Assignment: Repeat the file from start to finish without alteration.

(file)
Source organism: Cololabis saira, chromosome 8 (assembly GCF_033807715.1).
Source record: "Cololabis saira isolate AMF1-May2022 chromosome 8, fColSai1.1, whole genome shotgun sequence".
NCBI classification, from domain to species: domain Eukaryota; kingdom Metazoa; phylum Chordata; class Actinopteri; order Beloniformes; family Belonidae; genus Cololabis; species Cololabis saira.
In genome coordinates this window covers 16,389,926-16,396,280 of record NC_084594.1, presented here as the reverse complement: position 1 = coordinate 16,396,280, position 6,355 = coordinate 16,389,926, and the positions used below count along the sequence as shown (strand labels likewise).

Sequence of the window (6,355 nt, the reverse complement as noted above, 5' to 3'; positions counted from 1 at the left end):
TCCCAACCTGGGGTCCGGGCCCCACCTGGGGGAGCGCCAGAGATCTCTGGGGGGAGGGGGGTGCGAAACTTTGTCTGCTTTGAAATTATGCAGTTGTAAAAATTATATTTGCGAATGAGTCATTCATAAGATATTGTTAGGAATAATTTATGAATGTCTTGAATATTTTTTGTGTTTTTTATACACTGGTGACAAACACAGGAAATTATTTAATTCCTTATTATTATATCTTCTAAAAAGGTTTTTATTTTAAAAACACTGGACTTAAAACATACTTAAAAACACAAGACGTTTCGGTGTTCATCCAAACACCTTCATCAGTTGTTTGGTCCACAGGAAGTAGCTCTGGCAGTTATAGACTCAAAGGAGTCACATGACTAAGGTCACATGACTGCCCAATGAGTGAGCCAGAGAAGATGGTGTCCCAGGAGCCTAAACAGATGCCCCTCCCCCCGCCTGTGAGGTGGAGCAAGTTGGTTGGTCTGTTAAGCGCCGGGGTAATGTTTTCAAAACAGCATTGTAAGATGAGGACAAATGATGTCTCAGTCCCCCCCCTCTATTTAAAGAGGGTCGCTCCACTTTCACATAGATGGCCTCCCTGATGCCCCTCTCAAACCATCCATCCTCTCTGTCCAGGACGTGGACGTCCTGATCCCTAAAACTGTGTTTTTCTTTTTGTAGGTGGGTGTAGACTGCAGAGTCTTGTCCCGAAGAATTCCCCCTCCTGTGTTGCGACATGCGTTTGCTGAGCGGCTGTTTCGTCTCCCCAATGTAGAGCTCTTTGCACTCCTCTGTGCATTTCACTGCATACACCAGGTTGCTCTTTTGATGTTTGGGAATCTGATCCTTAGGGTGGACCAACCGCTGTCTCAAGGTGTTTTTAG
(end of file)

Source organism: Cololabis saira, chromosome 8 (assembly GCF_033807715.1).
Source record: "Cololabis saira isolate AMF1-May2022 chromosome 8, fColSai1.1, whole genome shotgun sequence".
NCBI classification, from domain to species: domain Eukaryota; kingdom Metazoa; phylum Chordata; class Actinopteri; order Beloniformes; family Belonidae; genus Cololabis; species Cololabis saira.
In genome coordinates this window covers 16,389,926-16,396,280 of record NC_084594.1, presented here as the reverse complement: position 1 = coordinate 16,396,280, position 6,355 = coordinate 16,389,926, and the positions used below count along the sequence as shown (strand labels likewise).

Sequence of the window (6,355 nt, the reverse complement as noted above, 5' to 3'; positions counted from 1 at the left end):
TCCCAACCTGGGGTCCGGGCCCCACCTGGGGGAGCGCCAGAGATCTCTGGGGGGAGGGGGGTGCGAAACTTTGTCTGCTTTGAAATTATGCAGTTGTAAAAATTATATTTGCGAATGAGTCATTCATAAGATATTGTTAGGAATAATTTATGAATGTCTTGAATATTTTTTGTGTTTTTTATACACTGGTGACAAACACAGGAAATTATTTAATTCCTTATTATTATATCTTCTAAAAAGGTTTTTATTTTAAAAACACTGGACTTAAAACATACTTAAAAACACAAGACGTTTCGGTGTTCATCCAAACACCTTCATCAGTTGTTTGGTCCACAGGAAGTAGCTCTGGCAGTTATAGACTCAAAGGAGTCACATGACTAAGGTCACATGACTGCCCAATGAGTGAGCCAGAGAAGATGGTGTCCCAGGAGCCTAAACAGATGCCCCTCCCCCCGCCTGTGAGGTGGAGCAAGTTGGTTGGTCTGTTAAGCGCCGGGGTAATGTTTTCAAAACAGCATTGTAAGATGAGGACAAATGATGTCTCAGTCCCCCCCCTCTATTTAAAGAGGGTCGCTCCACTTTCACATAGATGGCCTCCCTGATGCCCCTCTCAAACCATCCATCCTCTCTGTCCAGGACGTGGACGTCCTGATCCCTAAAACTGTGTTTTTCTTTTTGTAGGTGGGTGTAGACTGCAGAGTCTTGTCCCGAAGAATTCCCCCTCCTGTGTTGCGACATGCGTTTGCTGAGCGGCTGTTTCGTCTCCCCAATGTAGAGCTCTTTGCACTCCTCTGTGCATTTCACTGCATACACCAGGTTGCTCTTTTGATGTTTGGGAATCTGATCCTTAGGGTGGACCAACCGCTGTCTCAAGGTGTTTTTAG